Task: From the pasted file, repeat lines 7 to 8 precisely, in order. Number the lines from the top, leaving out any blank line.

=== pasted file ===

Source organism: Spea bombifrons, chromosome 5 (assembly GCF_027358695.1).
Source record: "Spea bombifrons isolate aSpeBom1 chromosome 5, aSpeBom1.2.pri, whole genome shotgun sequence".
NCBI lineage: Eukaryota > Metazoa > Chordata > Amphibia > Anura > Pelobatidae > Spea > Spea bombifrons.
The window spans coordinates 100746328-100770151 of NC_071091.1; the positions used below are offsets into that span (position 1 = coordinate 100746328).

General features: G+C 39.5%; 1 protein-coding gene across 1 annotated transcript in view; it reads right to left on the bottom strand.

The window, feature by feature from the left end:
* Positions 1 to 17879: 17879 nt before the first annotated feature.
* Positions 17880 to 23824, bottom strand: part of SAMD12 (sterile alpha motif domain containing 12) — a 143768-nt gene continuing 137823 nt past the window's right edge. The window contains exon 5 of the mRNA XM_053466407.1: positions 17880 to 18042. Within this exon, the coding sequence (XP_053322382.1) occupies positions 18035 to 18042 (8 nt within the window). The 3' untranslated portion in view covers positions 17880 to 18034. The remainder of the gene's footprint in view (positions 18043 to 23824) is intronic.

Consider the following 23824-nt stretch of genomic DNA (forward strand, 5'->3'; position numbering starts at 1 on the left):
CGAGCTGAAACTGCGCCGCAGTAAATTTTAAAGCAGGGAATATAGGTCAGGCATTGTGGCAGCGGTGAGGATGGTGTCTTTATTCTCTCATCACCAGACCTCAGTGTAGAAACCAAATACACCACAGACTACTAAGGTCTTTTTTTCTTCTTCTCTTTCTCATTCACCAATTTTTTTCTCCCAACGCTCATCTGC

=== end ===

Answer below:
* Positions 1 to 17879: 17879 nt before the first annotated feature.
* Positions 17880 to 23824, bottom strand: part of SAMD12 (sterile alpha motif domain containing 12) — a 143768-nt gene continuing 137823 nt past the window's right edge. The window contains exon 5 of the mRNA XM_053466407.1: positions 17880 to 18042. Within this exon, the coding sequence (XP_053322382.1) occupies positions 18035 to 18042 (8 nt within the window). The 3' untranslated portion in view covers positions 17880 to 18034. The remainder of the gene's footprint in view (positions 18043 to 23824) is intronic.